COVID-19 affects maple sugaring season
As I start to write this, it’s raining and 50 degrees outside. Several days of above-freezing nighttime temperatures are in the forecast as well. It appears that the maple sugaring season is quickly coming to an end. Most of the producers that I’ve talked with are saying it’s been an average to good season.
Maple syrup production is dependent on freezing nights and daytime thaws, which causes maple sap to run. Optimum production occurs when nighttime temperatures fall into the mid 20s and daytime temperatures range in the low 40s, preferably with sunny skies. More freeze-thaw days translates to more sap runs, which in turn translates to more syrup being produced. And because snow cover generates radiational cooling at night, accumulated heavy snowfall can prove advantageous should daytime temperatures range a bit warmer than producers would like to see.
The sugar-making season and the weeks thereafter are an extremely important selling period for local producers. Unfortunately, the COVID-19 pandemic has seriously impacted, and may continue to impact, sales into and perhaps beyond the spring and summer seasons.
Many local maple-syrup-producing farm families take part in Maple Weekend, an annual event championed by the New York State Maple Producers Association and supported by Cornell Cooperative Extension and the Cornell Maple Program. Maple Weekend provides opportunities for interested individuals and families across the state to visit one or more of the state’s family-run maple sugaring operations to see firsthand how sugar maple trees are tapped and sap is collected and boiled into pure, delicious maple syrup.
Syrup and confections may be sampled. And once they’ve had a taste, visitors are often anxious to take home what are some of the finest and freshest maple products in the world, all locally produced.
For many producers, the annual Maple Weekend event marks the start of their annual sales. Some producers offer pancake breakfasts at their farms. Others provide maple syrup for pancake breakfast fundraisers that support civic organizations, 4-H clubs and 4-H youth programs, and Future Farmers of America middle and high school agricultural education programs.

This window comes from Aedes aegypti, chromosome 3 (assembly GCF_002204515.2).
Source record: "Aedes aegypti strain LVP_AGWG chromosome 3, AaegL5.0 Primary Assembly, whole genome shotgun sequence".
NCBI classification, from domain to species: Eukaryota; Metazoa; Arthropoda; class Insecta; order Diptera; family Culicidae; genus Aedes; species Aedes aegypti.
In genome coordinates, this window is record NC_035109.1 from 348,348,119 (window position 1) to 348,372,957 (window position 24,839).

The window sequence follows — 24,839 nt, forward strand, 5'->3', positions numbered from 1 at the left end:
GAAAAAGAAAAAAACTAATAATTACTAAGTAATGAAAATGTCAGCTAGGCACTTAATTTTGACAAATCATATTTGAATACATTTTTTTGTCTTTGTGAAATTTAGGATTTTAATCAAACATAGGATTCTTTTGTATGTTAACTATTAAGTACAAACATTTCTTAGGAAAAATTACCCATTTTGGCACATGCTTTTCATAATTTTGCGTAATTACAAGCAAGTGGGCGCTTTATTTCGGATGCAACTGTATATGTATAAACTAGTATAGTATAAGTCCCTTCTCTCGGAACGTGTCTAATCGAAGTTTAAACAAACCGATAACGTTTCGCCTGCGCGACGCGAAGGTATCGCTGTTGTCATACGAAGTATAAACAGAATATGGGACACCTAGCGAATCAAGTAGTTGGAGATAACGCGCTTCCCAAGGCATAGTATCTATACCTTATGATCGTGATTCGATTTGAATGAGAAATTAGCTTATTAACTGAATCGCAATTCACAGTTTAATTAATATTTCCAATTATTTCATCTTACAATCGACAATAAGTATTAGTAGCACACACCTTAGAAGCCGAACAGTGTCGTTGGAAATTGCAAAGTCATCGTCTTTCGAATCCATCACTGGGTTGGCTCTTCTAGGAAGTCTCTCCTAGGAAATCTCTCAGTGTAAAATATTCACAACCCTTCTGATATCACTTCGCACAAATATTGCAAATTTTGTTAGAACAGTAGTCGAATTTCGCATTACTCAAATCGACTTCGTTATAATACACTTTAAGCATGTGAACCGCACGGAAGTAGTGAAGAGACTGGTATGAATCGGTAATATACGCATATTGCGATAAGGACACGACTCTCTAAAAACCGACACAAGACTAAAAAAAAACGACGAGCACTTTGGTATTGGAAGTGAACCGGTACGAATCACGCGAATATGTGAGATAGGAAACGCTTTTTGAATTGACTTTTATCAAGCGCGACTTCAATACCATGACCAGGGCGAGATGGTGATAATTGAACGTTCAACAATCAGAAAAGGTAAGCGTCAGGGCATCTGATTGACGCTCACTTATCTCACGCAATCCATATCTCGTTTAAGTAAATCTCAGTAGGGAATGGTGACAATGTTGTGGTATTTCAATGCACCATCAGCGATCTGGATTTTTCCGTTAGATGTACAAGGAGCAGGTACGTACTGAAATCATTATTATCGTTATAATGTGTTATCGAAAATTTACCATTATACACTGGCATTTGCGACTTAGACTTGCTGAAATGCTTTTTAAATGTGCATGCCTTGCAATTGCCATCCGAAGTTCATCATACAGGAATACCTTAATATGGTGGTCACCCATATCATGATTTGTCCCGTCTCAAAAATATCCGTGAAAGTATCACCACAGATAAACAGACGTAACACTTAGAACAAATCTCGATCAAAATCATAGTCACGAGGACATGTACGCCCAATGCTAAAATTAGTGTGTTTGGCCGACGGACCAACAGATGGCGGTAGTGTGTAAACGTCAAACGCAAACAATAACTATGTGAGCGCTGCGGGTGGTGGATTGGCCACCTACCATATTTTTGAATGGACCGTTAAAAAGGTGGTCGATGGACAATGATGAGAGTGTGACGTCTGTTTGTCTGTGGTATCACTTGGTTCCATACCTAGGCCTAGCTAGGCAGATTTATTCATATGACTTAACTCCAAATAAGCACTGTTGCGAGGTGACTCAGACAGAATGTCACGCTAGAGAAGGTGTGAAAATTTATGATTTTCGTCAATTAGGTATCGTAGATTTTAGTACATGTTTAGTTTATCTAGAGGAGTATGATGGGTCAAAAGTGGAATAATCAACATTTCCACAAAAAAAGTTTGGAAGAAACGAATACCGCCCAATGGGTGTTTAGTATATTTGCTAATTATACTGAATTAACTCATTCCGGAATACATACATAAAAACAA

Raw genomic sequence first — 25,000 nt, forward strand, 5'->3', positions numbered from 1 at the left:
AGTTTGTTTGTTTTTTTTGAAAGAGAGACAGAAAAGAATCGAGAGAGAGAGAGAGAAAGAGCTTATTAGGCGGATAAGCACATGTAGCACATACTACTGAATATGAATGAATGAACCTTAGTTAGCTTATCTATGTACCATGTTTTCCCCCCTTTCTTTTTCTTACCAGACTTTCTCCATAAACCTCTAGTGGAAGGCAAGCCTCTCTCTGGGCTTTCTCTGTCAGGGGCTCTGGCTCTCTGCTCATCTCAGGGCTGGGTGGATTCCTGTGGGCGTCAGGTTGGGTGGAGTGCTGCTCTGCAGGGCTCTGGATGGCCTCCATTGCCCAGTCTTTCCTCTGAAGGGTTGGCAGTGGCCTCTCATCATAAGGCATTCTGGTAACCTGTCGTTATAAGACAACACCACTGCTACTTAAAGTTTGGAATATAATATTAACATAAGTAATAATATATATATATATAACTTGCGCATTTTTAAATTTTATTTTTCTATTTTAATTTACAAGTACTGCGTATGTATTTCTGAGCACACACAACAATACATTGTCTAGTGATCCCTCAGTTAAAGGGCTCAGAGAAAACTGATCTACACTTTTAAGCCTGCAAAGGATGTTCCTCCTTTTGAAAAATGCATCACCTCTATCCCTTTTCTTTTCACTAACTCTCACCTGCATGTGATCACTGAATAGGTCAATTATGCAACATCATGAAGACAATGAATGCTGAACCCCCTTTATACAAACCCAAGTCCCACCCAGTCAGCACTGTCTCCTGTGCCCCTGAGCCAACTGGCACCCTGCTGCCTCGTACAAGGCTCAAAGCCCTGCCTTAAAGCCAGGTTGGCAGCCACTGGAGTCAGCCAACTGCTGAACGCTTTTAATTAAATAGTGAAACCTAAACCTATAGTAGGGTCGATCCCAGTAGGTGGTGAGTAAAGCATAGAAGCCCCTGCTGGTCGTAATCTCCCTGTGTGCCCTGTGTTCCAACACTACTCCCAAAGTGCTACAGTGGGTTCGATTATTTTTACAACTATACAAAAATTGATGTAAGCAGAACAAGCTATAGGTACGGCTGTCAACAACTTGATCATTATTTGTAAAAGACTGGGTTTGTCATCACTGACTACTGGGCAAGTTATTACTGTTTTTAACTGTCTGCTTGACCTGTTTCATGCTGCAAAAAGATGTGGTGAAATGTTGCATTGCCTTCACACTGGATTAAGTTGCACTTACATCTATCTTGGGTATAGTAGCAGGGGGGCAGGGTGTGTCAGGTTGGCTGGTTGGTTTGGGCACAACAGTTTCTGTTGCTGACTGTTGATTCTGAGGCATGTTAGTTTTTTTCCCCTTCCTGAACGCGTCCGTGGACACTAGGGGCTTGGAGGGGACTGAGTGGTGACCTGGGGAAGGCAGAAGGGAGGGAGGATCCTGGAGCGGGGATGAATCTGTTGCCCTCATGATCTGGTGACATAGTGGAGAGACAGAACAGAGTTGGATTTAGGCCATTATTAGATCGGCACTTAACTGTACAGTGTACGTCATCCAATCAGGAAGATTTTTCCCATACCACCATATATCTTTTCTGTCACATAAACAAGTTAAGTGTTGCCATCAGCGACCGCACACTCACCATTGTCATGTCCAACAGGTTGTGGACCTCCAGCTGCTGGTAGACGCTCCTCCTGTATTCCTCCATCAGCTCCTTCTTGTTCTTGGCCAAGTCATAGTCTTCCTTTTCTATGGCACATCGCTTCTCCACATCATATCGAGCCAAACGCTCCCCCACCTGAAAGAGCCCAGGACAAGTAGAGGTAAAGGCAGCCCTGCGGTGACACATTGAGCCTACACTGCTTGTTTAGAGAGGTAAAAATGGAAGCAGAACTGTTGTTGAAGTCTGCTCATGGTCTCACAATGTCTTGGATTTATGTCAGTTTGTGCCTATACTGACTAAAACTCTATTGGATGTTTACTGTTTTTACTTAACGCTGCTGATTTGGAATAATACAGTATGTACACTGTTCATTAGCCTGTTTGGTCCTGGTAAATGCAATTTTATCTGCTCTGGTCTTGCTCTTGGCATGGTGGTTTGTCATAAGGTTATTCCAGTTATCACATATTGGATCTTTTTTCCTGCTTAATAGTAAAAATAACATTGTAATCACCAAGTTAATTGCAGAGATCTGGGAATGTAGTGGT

This year marked the 25th anniversary of Maple Weekend. However, NYSMPA elected to cancel the event, which was scheduled for March 21-22 and March 28-29 at 187 locations across New York state, long before the state-mandated “stay at home” order, aimed at slowing the spread of the COVID-19 virus, was put into place. NYSMPA wants you to know, however, that member producers will continue to boil sap to make and stock their maple products until the season ends. You can contact many of them directly to place orders by visiting NYSMPA at nysmaple.com and clicking on or tapping the “Buy Local” link. NYSMPA plans to offer a series of open-house events once the danger of COVID-19 contagion has passed.
Please note that many area maple syrup producers bring their goods to local farmers markets, craft shows, and county and state fairs. For some, those sales represent a substantial part of their annual business income. But like many small businesses, if the COVID-19 pandemic continues into the summer and/or fall, many will be facing losses beyond anything they’ve ever experienced.
If you love maple syrup, NYSMPA recommends that you look for and try some of these value-added maple products: maple granulated sugar, maple candy confections, maple cream, maple fudge, maple jelly, maple tea, maple coffee, maple ice cream, maple mustard, maple barbecue sauce and maple-coated almonds, peanuts, cashews, walnuts, pretzels and popcorn.
Spotlight on maple wine
Maple syrup can be diluted and fermented to create a pleasant, full-bodied wine with elegant structure and great maple character. And the Cornell Maple Program has been working with undergraduate students to create guidelines for high-quality maple wine production.
But locally, one producer, Brandy Brook Maple Farm and Olde Tyme Winery on Brandy Brook Road in Ellenburg Center, has been offering a line of traditional red, white and fruit wines, crafted using their own grapes and fruit (not juice), fermented with their own certified organic maple syrup for several years. You can select sweet, semi-sweet or dry varieties. To learn more or to order, contact the vintner-proprietors, Joy Herfurth and Allen McDonald, at firstname.lastname@example.org or 518-569-5146.
Spotlight on maple kombucha
Kombucha is a fermented beverage made from black tea and/or green tea, sugar, yeast and bacteria, touted for its probiotic properties and health benefits. It’s believed to have originated in China about 2,000 years ago, but has only recently gained popularity and commercial success in the United States.
Members of the Cornell Maple Program, working at the university’s Arnot Forest Research Center, have been trying to perfect a process for brewing kombucha with maple syrup. According to Ailis Clyne, a maple technician with the Arnot Forest research team, “Results have gotten overwhelmingly positive reviews.”
In an article that appeared in the Maple News last September, Clyne wrote, “We found that several flavors pair really well with maple. Pear Maple Ginger, Maple Chai Spice, and Maple Mango were our most popular flavors, but the possibilities are endless. Even the unflavored version went over very well.”